I was particularly struck by the Prime Minister’s recent announcement that UK military spending would rise to 2.5% of national income by 2030.  We are “not on the brink of war,” he explained but he did go on to say that the extra money would put the defence industry “on a war footing”. 

The UK it seems, could be facing the most dangerous international environment since the days of the Cold War between the West and the former Soviet Union

I can readily concur with that assessment. The prolonged war in the Ukraine, serious concerns over Chinese interference and the ‘powder keg’ we know as the Middle East are all salutary reminders that we are living in an increasingly volatile and dangerous world.

As I’ve reflected on all of this, I can’t help thinking that the Old Testament prophet Isaiah would have no problem identifying with the current international situation. He was living at a time when the rising power of the Assyrian empire was presenting its challenges, so much so that his nation would lurch from crisis to crisis throughout his life.  But like his fellow prophets Isaiah was not daunted. He was convinced that in the final analysis God determines the destiny of nations. He is ‘King of Kings’ and ‘Lord of Lords’ and as such controls the course of history.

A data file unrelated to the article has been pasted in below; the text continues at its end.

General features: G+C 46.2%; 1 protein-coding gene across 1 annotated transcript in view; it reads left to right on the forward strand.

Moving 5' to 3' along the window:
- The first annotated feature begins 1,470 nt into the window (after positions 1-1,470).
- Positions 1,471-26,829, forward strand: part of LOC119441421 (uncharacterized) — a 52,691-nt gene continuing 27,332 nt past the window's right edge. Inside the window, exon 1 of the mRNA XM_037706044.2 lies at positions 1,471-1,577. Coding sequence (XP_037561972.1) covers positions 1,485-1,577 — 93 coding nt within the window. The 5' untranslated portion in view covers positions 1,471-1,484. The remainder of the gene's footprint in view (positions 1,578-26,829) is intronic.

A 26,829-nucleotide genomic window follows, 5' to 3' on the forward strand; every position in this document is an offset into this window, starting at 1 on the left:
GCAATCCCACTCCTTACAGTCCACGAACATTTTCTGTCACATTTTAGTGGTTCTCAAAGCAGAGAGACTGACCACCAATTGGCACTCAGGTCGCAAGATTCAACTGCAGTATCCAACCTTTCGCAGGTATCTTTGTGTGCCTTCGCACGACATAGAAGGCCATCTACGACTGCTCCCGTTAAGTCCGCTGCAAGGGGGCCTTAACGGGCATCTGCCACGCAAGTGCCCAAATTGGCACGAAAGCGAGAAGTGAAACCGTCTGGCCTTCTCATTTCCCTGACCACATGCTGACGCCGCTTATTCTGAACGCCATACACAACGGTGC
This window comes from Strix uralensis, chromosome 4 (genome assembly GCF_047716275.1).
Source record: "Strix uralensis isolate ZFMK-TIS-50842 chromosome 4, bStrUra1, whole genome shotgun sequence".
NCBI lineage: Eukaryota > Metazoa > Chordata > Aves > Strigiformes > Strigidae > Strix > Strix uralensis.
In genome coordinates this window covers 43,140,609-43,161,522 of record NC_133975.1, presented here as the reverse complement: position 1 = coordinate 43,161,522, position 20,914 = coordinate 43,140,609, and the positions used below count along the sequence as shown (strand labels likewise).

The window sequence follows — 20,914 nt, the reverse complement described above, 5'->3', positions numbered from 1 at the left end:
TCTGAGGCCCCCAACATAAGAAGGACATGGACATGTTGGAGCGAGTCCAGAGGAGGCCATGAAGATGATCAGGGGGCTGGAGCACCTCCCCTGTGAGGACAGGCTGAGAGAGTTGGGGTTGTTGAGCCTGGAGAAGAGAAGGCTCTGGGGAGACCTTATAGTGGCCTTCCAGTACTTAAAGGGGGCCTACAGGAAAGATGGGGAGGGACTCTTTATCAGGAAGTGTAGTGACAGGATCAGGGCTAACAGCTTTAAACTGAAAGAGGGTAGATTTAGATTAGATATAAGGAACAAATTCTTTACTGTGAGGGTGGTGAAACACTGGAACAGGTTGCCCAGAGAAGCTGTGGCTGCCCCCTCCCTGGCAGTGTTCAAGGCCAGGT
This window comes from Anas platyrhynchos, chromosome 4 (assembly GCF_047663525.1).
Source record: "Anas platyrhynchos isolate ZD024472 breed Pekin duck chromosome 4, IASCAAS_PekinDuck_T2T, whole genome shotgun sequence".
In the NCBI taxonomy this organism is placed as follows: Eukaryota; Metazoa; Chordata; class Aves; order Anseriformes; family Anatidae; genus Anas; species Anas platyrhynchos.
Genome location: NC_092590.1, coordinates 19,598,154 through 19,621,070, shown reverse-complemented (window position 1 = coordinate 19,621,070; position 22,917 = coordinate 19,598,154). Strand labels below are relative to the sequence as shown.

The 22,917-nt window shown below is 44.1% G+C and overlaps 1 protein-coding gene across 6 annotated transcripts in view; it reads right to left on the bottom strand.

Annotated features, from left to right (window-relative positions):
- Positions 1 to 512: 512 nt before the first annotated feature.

It was this conviction that gave Isaiah the confidence to predict the future, and accurately too, as the people of Jerusalem were to discover in 701 BC for example when, against all the odds the city did not fall. As someone has wisely commented Isaiah was convinced that rulers and empires may play their part in the drama we know as ‘history’, but it is God who writes the script.

It can be reassuring to know that God is in control but it can also prove challenging even disturbing too. Isaiah, for example had to tell his contemporaries that their spiritual disobedience would have tragic results and it did. They ended up in exile.  In the same way the apostle Paul has warned us that when people turn away from God it can have some very unwelcome social consequences. God, he said can ‘abandon’ us to our ‘foolish thinking’ and let us ‘do things that should never be done’. Now that sounds remarkably ‘up to date’ to me, given the current state of our society.

But let’s not finish this short thought on a depressing note. If God really is in charge of history it means prayer is not a futile exercise. It can have the most amazing impact on the world in which we live. Winston Churchill clearly understood this which is why he was able say in 1942 that there were times when he was conscious of a ‘Guiding Hand’ at work during the course of WW2. We certainly need that kind of ‘interference’ at the moment.

It also means He can give us a glimpse into the future if and when He chooses to do so. I was reminded of this while I was writing this column. A friend dropped in to see me and  told me that she can still vividly remember the moment God showed her the surprising direction her life would take. And guess what? He got it right!  But then He always does.